A faint endogenous 28 kDa GPRx band was also detected in oocyte membranes (Figure 3B, lanes 3 and 4; Figure 3D, left; Figure 4A). However, the 35 kDa GPRx band was not detected (Figure 3B, D), raising the possibility that it is either extremely scarce or it is processed further in oocytes to a form with a different molecular weight. Consistent with the latter possibility, two other bands were seen in GPRx immunoblots of oocyte membranes, at 50 kDa and 60 kDa (Figure 3B, D). Both the p50 and p60 bands were present in 95,000 rpm membrane pellets, whereas only the p50 band was detected in lower speed pellets (Figure 3D, right, and 3E). To further test the identities of the 50 and 60 kDa bands, we compared immunoblots from control oocytes and oocytes microinjected with a GPRx morpholino oligonucleotide. The 28 and 50 kDa bands were greatly diminished in oocytes injected with a GPRx morpholino oligonucleotide (Figure 3D, left; 3E; see also Figure 4A), but the 60 kDa was unaffected. A number of bands were seen in the supernatant, but none disappeared from the morpholino-injected sample (Figure 3D). We repeated the analysis using a lower speed (14,000×g) centrifugation and found one main band in the pellet, the 50 kDa band, which, again, was decreased in intensity in oocytes injection with GPRx morpholinos (Figure 3E). This indicates that p28 GPRx and the p50 band are likely to be GPRx-related, whereas the p60 band is likely to be a cross-reacting protein. As shown in Figure 3E, p50 levels increased during oogenesis, plateauing around stages III-IV, and remained roughly constant during oocyte maturation.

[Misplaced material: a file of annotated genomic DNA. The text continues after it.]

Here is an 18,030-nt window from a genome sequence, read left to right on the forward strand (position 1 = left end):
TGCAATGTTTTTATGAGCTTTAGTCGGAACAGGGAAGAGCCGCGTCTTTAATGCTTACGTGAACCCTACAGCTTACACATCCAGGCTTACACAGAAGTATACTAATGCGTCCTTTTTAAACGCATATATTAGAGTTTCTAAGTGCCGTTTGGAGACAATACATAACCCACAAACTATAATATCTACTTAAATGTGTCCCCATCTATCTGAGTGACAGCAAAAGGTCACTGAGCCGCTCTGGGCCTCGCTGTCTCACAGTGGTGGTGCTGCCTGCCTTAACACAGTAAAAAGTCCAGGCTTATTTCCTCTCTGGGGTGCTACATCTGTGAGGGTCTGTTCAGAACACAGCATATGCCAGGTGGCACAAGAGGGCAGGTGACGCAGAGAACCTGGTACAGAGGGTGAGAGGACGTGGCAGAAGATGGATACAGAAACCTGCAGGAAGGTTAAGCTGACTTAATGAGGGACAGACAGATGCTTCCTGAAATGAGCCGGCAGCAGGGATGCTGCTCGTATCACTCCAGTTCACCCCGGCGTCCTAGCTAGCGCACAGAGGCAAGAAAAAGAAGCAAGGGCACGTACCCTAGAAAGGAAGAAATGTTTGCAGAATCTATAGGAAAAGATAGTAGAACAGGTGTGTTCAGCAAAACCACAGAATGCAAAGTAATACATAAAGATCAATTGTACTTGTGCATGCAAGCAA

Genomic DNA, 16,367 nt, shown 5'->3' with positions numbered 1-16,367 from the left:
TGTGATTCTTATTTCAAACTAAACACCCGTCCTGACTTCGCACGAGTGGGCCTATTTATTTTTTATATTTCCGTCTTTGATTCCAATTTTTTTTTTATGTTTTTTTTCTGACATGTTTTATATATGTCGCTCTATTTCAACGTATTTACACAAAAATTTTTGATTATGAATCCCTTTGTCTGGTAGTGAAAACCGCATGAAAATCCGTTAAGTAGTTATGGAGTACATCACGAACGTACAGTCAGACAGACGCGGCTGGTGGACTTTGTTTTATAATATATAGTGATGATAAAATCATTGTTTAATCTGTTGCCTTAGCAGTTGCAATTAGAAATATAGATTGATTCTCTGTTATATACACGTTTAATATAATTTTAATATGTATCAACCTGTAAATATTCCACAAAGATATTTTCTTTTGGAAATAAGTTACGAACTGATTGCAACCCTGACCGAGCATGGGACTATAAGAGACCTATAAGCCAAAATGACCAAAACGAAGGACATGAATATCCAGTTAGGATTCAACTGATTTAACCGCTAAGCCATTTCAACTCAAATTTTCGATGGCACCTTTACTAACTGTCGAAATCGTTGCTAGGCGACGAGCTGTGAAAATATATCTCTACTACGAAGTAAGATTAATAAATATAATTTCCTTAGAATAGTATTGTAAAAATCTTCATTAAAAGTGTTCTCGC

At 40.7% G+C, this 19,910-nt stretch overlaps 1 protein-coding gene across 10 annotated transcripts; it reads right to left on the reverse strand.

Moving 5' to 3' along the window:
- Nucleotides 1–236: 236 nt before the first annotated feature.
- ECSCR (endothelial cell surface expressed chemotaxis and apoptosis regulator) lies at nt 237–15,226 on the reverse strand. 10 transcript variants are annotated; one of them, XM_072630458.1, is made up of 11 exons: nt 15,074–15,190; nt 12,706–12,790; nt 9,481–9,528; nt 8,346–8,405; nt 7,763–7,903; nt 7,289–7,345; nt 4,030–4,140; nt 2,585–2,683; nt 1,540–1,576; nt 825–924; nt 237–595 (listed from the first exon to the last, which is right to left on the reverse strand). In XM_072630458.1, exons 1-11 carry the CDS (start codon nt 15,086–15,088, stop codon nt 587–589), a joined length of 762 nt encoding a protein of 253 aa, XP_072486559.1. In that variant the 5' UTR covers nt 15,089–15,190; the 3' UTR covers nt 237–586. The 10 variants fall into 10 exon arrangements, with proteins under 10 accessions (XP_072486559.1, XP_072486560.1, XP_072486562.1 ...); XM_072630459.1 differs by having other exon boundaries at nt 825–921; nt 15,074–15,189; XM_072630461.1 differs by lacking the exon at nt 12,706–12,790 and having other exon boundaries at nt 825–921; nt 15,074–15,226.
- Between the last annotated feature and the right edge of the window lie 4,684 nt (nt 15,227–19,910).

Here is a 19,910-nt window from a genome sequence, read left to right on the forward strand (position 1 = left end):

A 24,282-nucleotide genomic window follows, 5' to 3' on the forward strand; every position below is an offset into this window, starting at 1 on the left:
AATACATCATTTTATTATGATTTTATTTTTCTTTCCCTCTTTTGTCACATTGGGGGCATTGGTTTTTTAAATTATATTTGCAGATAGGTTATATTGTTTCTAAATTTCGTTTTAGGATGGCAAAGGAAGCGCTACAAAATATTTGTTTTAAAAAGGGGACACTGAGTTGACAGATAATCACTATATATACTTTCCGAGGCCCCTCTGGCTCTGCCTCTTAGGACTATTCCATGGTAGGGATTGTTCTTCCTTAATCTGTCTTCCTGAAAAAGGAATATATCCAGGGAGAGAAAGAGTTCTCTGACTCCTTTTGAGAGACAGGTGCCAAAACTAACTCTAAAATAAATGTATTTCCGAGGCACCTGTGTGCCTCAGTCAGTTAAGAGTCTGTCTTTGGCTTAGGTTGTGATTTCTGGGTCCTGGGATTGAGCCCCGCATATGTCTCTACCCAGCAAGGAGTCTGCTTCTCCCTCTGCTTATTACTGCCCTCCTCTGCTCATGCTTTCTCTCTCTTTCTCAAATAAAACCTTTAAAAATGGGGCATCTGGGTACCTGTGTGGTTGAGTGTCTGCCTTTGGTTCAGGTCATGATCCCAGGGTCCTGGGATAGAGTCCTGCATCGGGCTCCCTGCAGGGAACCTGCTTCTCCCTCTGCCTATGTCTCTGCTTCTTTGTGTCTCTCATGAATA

Other members of the GPR3/6/12 family have been shown to increase intracellular cAMP concentrations (Freudzon et al., 2005; Hinckley et al., 2005; Mehlmann et al., 2004; Norris et al., 2007; Tanaka et al., 2007; Uhlenbrock et al., 2002). We were therefore interested in determining if the same was true of GPRx. As shown in Figure 3F, the expression of GPRx in oocytes increased cAMP levels by approximately 60%. Under these conditions the receptor is estimated to be overexpressed ~2–4-fold (e.g. Figure 3B), consistent with the hypothesis that GPRx is not the only GPCR contributing to the oocyte’s cAMP levels. Under conditions where GPRx morpholinos decreased protein levels substantially (Figure 3D, E), there was no measurable change in cAMP levels (<9%; Figure 3F), again consistent with the hypothesis that GPRx is not solely responsible for cAMP production.